The eager double-exclamation in its name underscores how desperate for attention and approval Mario Kart had become. It was willing to do anything for our love. Those of us who had cut our teeth on Lakitu's rage were too old to care about Mario ourselves and too young to have kids with whom to start caring again. We'd made and lost fortunes by then, we'd E*Traded YHOO, we'd gone to war for no reason. For their part, the former SNES tots were now adolescents interested in a different kind of magic mushroom, screeching through Liberty City rather than prancing across Donut Plains.
Here, amidst the despair of longing, the Blue Shell gave up, taking on the familiar form we know to this day. In Mario Kart: Double Dash!!, racers in fourth place or worse can receive the item as a pickup. Wings allow it to fly rather than glide past obstacles and other drivers on its inevitable race to the would-be victor. While some hazard still faces middle-field drivers who might happen into its lofty path, such accidents are newly rare. Dejected, the Blue Shell now hisses instead of wailing its earlier klaxon. Even it doesn't want to be here. There is only shame underneath the cover of a Blue Shell.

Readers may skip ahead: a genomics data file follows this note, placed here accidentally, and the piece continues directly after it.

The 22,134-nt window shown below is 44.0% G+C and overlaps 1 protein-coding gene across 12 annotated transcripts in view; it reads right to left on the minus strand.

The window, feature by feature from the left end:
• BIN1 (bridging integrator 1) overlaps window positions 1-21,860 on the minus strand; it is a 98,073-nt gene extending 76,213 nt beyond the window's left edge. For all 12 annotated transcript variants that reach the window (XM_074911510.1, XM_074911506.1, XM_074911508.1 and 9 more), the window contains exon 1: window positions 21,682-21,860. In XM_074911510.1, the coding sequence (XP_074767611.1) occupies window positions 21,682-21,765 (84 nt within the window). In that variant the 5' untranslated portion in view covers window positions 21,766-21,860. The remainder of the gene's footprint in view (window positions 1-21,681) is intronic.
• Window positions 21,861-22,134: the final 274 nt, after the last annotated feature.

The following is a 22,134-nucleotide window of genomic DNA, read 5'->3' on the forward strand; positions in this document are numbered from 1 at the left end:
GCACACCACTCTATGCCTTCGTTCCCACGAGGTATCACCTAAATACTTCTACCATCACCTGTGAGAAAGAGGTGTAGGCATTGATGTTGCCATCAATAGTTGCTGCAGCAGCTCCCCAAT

"This is the Blue Shell of collapse, the Blue Shell of financial crisis, the Blue Shell of the New Gilded Age. This is the Blue Shell in Facebook blue."
For a decade now this shame has entrenched. Through Mario Kart DS, through Mario Kart Wii, through Mario Kart 7. In the latter, the Blue Shell was even stripped of its wings, although inexplicably it can still fly - a cruel illogic meant to wrest its last faculty from its brainless husk. And with the release of Mario Kart 8 for Wii U, the Blue Shell's impotent entrenchment is only further affirmed by an insulting band-aid. A new item, the Super Horn, allows the leader to destroy the Blue Shell en route. But so rare is this pickup that early reviewers reported having seen it only once, if at all, during the game's entire campaign. Victory and defeat are just lies told out of two sides of the same mouth.